Shell out your money and name that tune


PLUNKING DOWN your hard-earned money to see a rock legend is always risky, especially if the rock legend is a brilliant but cranky introvert who doesn't seem to like his audience much, doesn't seem to care what they want to hear, and often affects the on-stage demeanor of a guy breaking rocks on a chain gang.

Oh, sure, I know what you're thinking.

You're thinking: Hmm, that describes just about every rock icon, doesn't it?

But in this case we're talking about Bob Dylan, whom I caught when his latest tour stopped last week in the beautiful Berkshire Mountains of western Massachusetts.

Joining Dylan and his band on this tour is country and western legend Willie Nelson, who has apparently been cryogenically frozen and thawed out at various intervals in his lifetime, because he looks and sounds about the same as he did 25 years ago.

Getting back to Dylan, here is the basic problem with attending his concerts these days: You don't know what the hell he's playing.

There are two main reasons for this.

No. 1, on this tour, anyway, his voice has taken on a raspy, rapid-fire, Tina Turner-ish quality that is decipherable only to small woodland creatures and maybe three people in the entire human race.

Let's face it, even in his hey-day back in the '60s, Dylan was not exactly Perry Como behind the microphone.

Now, hunched over the keyboard as his excellent band drives the music, Dylan seems to mutter a song more than sing it, which tends to cut down on audience recognition of his work.

The other reason you don't know what the hell he's playing is Dylan's enormous artistic conceit, which apparently you're allowed when you've achieved his lofty perch in the rock pantheon.

The point is, the guy insists on playing mostly heavily reworked versions of his songs, even classics like "It Ain't Me, Babe" and "Like a Rolling Stone," which drives certain Dylan fans - OK, like me - nuts.

So he'll start playing a song and you'll be sitting there for two or three minutes, sipping your adult beverage and straining to identify what in God's name you're hearing.

Then the little light bulb goes off over your head, just like in the cartoons, and it dawns on you that this is "Highway 61 Revisited!" or "It's All Right, Ma (I'm Only Bleeding)" or something like that.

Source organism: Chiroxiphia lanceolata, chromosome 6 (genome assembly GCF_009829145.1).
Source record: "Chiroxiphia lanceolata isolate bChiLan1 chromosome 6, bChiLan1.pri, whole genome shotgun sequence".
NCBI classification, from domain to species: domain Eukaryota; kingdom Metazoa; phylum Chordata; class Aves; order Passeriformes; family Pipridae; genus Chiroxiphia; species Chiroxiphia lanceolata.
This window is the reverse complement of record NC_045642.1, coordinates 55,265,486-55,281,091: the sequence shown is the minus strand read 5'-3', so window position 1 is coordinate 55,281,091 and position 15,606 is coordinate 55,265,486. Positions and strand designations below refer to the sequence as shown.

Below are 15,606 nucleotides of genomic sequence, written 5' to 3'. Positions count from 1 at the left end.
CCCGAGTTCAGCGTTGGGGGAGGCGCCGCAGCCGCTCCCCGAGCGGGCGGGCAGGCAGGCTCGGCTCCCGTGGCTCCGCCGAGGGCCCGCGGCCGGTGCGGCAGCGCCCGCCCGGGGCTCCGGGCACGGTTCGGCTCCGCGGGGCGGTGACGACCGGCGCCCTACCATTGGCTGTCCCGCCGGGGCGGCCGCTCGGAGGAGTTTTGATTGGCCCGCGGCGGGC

Look, I don't need that kind of aggravation.

Yo, Bob, I'm not shelling out 50 bucks a ticket for "Name that Tune."

At least play the song so we recognize it.

Here's another thing about Dylan that drives me nuts: his standoffish attitude on stage.

Wait a sec, did I say "standoffish?"

Standoffish would actually be a step up for Dylan, who seems to treat his audience with out-and-out disdain at times.

Oh, yeah, I've heard all the excuses.

Cut him some slack, his defenders say. He's been like that forever, he's a reclusive genius, he's eccentric, he's fried from all those years on the road, he's half-nuts, blah, blah, blah.

But you know what?

It gets real old, the way he acts on stage.

Aside from a muttered "thank you" and the obligatory introduction of the members of the band, the guy doesn't have much to say to his fans.

Here he was last week, on a perfect summer night, in a charming old minor-league ballpark in Pittsfield, Mass., in front of an adoring crowd that seemed pretty evenly mixed between young people and baby boomers, with a large contingent of seniors on hand, too.

He could have had the crowd eating out of his hand from the get-go.

All he had to do was say something like: "How 'bout those Red Sox?"

Or something about the gorgeous mountains or the enthusiastic crowd - anything to indicate he knew where he was and appreciated his fans.

Instead, it was the same old Bob Dylan.

Instead, it was just another gig - and another hasty retreat to the tour bus for the ride to the next gig.

Understand, no one's saying the guy has to be all warm and fuzzy on stage.

Lots of big-name rock stars are all business up there - Elton John, for one, comes immediately to mind.

But Elton John looks like a Chamber of Commerce backslapper compared to Dylan.

At least Elton John looks at his audience and talks to his audience.

At least he seems to care.

Bob Dylan is 64 now, and maybe someday soon he'll get sick of all the touring, and sick of the endless road, and retire for good from performing.

You wonder if the old line will apply to him then: He finally learned to say hello when it was time to say goodbye.

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